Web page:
• (2) The second stamp's imprint goes inside the box, and contains (a) the job, assignment or customer number, followed by (b) a letter that identifies the negatives, and (c) the actual negative frame number for that print. This system works where each photo assignment (wedding, commercial shoot, portrait session, etc.) is given a job number by you (e.g. 741). The first roll of film used for that assignment, or job, is called "A;" the second roll is "B;" and so on. So, the full idenitifying frame number is 741A 01A for job 741, negative set A, frame No. 1A. This is a special stamp you will have to custom order. Be sure its size fits within the box.
  • (3) Sometimes, a third stamp is used to add the date that the pictures were taken. The date stamp is an off-the-shelf item at most stationery stores. Although date-stamping involves an extra step, it can be a highly-appreciated one. Many people are grateful in years to come, when they can't recall exactly when the picture was taken, to discover that their photographs were date-stamped.


USE FAST-DRYING INK FOR PHOTOGRAPHIC PRINTS

You can't use just any stamp pad ink to stamp the backs of your prints. You need a quick-drying ink that is especially made for photographic paper. One type, sometimes called "Proof Ink," is a fast-drying ink for stamping on both sides of RC (resin-coated) photo papers. (To find out what a "proof" is, visit Viewing your wedding pictures.)

If you use normal stamp pad ink, it takes forever to dry, and will probably smudge and transfer over to the front surfaces of prints that you stack beneath the stamped print, often even after waiting for ten, twenty or more minutes for the ink to dry. Your prints may even stick together and become damaged. Your photo dealer or local rubber stamp supplier should be able to get fast-drying, photo paper stamp-pad ink for you. If not, we get ours from The Veach Company, 37007 S. Oak Street, Kennewick, WA, USA 99337. You can visit their website at www.veachco.com/ . Click on "Products, "Accessories," then on "Proof kit" or this quick-link will take you right to it: http://www.veachco.com/proof_kit.htm 

This well-used pad of fast-drying, photo paper ink has identified many prints. The bottle contains proof ink remover, which can be used to refresh the pad when it dries, and also to remove ink from surfaces.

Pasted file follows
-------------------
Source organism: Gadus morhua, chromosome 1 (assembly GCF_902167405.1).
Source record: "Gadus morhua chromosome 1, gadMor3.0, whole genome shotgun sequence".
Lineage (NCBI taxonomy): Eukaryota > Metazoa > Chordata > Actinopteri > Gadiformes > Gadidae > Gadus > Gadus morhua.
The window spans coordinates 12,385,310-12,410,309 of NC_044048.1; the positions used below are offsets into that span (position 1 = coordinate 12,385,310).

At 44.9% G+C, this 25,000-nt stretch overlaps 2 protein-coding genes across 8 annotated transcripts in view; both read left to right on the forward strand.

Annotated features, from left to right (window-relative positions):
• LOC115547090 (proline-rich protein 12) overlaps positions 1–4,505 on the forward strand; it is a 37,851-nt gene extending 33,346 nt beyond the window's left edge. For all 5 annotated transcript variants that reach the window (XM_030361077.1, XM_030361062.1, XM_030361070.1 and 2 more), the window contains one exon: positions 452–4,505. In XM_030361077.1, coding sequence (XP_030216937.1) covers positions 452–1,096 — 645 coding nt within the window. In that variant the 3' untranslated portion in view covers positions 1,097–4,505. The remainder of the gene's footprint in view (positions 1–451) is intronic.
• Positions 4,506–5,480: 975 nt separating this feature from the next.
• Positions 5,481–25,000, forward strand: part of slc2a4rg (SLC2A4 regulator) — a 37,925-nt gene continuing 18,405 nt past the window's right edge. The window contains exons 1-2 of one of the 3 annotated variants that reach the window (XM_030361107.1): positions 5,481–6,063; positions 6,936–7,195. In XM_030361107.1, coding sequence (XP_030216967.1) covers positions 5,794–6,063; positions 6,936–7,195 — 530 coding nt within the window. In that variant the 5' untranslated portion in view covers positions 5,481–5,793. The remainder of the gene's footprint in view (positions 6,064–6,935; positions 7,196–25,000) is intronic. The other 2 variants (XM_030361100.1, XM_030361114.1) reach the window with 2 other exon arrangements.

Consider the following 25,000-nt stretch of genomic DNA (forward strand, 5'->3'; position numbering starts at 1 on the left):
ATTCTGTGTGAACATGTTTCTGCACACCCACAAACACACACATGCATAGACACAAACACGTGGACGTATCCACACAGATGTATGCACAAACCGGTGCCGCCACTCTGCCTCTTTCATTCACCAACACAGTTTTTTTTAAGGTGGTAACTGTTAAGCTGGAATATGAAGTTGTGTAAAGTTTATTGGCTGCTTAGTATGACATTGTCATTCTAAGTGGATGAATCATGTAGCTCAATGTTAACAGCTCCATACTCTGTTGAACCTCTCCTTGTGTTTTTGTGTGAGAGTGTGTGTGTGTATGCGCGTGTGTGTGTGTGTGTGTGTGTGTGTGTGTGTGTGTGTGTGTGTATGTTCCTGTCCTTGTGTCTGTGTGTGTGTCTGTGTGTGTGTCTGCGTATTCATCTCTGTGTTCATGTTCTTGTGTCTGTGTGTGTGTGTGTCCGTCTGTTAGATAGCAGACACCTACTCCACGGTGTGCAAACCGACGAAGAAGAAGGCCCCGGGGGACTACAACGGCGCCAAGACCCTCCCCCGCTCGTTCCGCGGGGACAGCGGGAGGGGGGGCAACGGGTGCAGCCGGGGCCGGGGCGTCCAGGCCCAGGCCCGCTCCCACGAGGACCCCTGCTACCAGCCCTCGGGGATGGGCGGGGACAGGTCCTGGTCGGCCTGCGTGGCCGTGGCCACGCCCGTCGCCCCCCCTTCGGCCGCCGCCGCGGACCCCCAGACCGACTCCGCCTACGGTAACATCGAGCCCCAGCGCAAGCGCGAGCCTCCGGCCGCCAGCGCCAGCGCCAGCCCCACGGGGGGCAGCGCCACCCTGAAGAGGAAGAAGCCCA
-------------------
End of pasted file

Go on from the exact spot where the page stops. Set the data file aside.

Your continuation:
This well-used pad of fast-drying, photo paper ink has identified many prints. The bottle contains proof ink remover, which can be used to refresh the pad when it dries, and also to remove ink from surfaces.

A fully-capitalized, boldly-printed stamp or one that clearly spells out the meaning of copyright is used by some photographers.
A fully-capitalized, boldly-printed stamp or one that clearly spells out the meaning of copyright is used by some photographers.

DESIGN YOUR OWN STAMP

You are not limited, by any means, to using rubber stamps that fit a particular design or size, or that contain specific wording, although the wording must meet legal requirements for proper copyright notification in your jurisdiction. Some photographers may use a very large stamp (mainly for enlargements) when they want to be sure that it cannot be missed, whereas others might want to use more wordage to clearly express that their photograph is not to be copied, used or distributed without their prior consent.

Reputable photo labs and copy shops will not reproduce an image that is copyright-stamped without the photographer's consent.


DISCLAIMER

Please note that we are neither lawyers nor experts in copyright law, and opinions expressed on this web site with respect to copyright law and associated rights may not necessarily be accurate, particularly in your country where laws may be different or changed from time to time, and should not be relied upon as being correct. We advise anyone with copyright issues to seek the advice of trained legal counsel.